As a followup to my current giveaway, I thought it would be a good idea to hear from the author herself. I’m always curious as to why a book is written — especially one dealing with hijab and feminist interpretations of hijab. Hearing from the author can allow you a glimpse into book’s world and can even give you a better understanding of characters and how they developed.

The following is an e-mail interview that Michelle Khan graciously offered to answer.


Why did you want to write a book about hijab?

I think hijab is beautiful. The styles. The fabrics. The religious concept behind it. I personally am not a hijabi, but I know women who do adhere. This story idea blossomed when my Bangladeshi-Canadian family doctor decided to become a hijabi as an adult. I wanted to explain this process of change through the eyes of a child. I wanted to teach the values of Islam surrounding hijab. So I did my research, and learned.

I also used my main character, Farah, to point out the frustrations some kids face as a result of their mother’s devotion to hijab. For instance, Farah labels her mother “b-o-r-i-ng” in respect to how glamorous the other students’ mothers appear at Miss Peabody’s Academy. Soon enough, both Farah and readers learn how interesting Mrs. Khan actually is. Her life experiences speak for themselves.

Do you see yourself as a feminist/womanist? And if so, how do you describe your feminism/womanism?

I believe in the power of women. I believe in equal rights. I believe in freedom of choice. In other words, I am a FEMINIST!!! However, you won’t find me burning my bra under the false stereotypical image of what it (cough) means to be a feminist.

I think as a feminist it’s really, really important not to judge other women. We shouldn’t become enemies within ourselves. For instance, Farah Khan (the main character in my book) learns via her mother that some people are quick to judge hijabis by rationalizing that Muslim females are “oppressed” women. Farah now knows better than that. In actuality, many feminists believe hijabis are the ultimate feminists because they refuse to be seen as sex objects. Neat concept, huh?

On the flipside, I’ve learned a lot about European culture through my wonderful fiancée, Alan. In many of our conversations, he’s remarked how some women from his origins (Italy) feel the freedom and choice to reveal their bodies is a form of feminism. It’s ironic how two opposing sides of the same coin fit under one umbrella of “feminism.”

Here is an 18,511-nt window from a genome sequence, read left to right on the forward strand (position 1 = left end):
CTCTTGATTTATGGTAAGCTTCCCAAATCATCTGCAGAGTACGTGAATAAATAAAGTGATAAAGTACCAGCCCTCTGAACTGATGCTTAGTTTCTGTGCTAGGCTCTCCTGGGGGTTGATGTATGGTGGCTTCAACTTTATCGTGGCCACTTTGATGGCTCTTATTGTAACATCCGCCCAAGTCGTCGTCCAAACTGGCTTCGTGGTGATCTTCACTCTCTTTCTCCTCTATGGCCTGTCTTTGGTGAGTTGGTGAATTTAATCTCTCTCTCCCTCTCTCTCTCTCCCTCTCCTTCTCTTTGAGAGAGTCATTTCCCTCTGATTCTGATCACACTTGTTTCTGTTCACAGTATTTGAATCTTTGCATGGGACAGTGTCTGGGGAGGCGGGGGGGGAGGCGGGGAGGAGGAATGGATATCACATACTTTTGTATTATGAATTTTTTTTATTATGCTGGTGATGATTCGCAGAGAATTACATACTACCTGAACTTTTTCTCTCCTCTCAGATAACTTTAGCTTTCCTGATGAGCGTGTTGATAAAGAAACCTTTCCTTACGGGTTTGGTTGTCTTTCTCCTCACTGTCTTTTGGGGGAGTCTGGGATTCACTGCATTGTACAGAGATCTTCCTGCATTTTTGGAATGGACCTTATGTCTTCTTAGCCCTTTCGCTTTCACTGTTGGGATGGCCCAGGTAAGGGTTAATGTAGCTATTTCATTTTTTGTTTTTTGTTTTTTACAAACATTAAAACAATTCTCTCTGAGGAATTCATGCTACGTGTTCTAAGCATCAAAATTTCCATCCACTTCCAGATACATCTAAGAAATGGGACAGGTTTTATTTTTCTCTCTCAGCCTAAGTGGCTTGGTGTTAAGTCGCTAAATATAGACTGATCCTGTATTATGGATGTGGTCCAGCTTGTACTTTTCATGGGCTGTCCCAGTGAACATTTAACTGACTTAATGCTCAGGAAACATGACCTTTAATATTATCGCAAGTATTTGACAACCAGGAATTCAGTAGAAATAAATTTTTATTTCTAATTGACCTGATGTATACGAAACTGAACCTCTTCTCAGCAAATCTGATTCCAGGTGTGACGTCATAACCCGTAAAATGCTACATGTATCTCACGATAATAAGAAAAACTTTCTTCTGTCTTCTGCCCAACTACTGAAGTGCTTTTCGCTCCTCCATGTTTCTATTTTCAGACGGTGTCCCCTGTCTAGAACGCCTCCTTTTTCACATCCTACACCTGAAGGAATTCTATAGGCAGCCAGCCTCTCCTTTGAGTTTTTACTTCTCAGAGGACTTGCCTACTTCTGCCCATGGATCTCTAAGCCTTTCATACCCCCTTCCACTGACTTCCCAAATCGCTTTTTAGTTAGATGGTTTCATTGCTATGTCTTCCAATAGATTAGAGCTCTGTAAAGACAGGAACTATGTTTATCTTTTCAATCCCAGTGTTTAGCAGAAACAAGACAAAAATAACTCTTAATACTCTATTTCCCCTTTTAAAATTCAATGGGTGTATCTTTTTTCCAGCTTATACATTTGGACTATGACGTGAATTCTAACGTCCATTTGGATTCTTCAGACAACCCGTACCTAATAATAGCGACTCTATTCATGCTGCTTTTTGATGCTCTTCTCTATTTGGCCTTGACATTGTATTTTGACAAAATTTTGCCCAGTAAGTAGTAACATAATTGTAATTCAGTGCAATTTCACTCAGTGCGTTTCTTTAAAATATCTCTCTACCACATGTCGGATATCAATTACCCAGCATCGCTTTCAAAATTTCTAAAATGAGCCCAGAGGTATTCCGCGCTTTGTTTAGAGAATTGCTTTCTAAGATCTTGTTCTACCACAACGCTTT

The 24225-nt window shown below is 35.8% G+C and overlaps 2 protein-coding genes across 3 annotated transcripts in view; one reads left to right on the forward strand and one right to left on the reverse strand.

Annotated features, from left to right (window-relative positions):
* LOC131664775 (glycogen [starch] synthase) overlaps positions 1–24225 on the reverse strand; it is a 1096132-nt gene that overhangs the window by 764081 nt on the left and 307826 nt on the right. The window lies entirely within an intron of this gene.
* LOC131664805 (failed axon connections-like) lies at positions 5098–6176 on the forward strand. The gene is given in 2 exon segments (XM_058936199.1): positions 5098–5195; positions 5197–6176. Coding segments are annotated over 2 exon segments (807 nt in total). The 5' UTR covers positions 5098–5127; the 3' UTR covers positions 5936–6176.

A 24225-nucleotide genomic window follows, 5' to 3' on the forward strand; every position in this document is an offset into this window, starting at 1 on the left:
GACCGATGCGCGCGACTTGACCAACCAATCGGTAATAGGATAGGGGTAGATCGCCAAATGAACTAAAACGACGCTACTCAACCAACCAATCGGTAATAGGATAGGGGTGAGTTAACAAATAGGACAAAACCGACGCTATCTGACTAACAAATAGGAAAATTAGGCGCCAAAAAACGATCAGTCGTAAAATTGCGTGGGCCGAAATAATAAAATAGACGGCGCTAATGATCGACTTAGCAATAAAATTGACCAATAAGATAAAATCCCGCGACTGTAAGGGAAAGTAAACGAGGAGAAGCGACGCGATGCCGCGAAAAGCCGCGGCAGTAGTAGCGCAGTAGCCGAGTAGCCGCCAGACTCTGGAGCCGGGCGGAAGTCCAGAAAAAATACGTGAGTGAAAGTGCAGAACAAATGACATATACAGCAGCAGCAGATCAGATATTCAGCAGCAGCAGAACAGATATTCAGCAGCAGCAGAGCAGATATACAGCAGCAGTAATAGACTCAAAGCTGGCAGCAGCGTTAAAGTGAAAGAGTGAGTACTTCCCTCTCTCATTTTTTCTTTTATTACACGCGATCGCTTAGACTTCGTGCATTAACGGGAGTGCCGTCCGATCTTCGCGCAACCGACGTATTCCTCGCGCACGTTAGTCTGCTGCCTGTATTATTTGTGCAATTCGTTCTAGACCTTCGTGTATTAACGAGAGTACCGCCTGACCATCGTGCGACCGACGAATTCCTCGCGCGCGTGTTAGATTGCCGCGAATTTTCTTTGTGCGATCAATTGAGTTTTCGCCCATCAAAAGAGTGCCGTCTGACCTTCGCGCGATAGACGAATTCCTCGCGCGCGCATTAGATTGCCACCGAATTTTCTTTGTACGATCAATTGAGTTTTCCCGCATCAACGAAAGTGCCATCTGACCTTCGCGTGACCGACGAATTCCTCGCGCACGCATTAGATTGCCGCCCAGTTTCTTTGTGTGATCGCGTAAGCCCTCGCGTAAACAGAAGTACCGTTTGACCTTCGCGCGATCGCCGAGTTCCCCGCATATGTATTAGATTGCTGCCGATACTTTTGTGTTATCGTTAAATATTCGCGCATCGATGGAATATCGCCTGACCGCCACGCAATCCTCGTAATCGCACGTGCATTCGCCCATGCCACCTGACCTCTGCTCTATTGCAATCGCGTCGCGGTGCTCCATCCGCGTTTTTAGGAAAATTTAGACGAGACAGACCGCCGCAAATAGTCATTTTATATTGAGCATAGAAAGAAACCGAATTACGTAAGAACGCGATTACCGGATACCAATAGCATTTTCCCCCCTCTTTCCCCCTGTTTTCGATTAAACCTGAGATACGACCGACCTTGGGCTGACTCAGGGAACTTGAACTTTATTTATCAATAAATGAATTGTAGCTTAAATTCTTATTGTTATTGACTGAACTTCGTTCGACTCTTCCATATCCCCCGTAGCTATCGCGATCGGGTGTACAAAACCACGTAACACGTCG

The bottom line is: We’re not here to judge. Rather, as women we should feel compassion for one another. Our world would be much better that way.

What is your religious background and do you consider yourself to be religious now?

I don’t think my religion should be a promotional tool. I don’t want people to purchase my book based on the fact that I am Muslim or not. I want people to take an interest in the “The Hijab Boutique” because they want to read a good story.

Yes, I do believe in a Higher Power. When I pray, I do it with passion. It comes from my heart. Insomuch, I’ve burst into tears with emotion at times. Read: The concept of religion fascinates me. Dearly. In fact, I took religion courses while studying at University of Toronto. Someone once asked: “Why do you want to study such a silly topic?” At the time, I was dumbfounded. My answer today: “I don’t regret it one bit.” I only believe this knowledge has added
dimension to my character.

Do you have any children? If so, how have they influenced your writing?

No, I don’t have any little ones yet. I’m not sure if I ever will. I can’t seem to make up my mind! However, like religion, children fascinate me. I’m always curious to know how their thoughts operate. I love how they absorb the world around them. I admire their energy. I can’t get enough of their carefree attitude. Is it any surprise that I write for
kids? (Insert laugh.) You’ll often find me gabbing or playing with some special kiddos in my life. We interact like friends. I guess I have that luxury since I don’t have to enforce rules!

In any case, I’m often told that I’m a “big kid at heart.” Being in touch with youthful innocence helps me tune into writing children’s literature. While penning “The Hijab Boutique,” I made it a point to think like Farah all the time. In the same way, an actor does to make a screenplay come to life. This is just my way of nitpicking details out of my characters.

What made you decide to write an Islamic children’s book?

This story came to me very naturally. Scene after scene, played in my head like a machine. Islam is a very beautiful, rich religion. Why wouldn’t I want to write about it?

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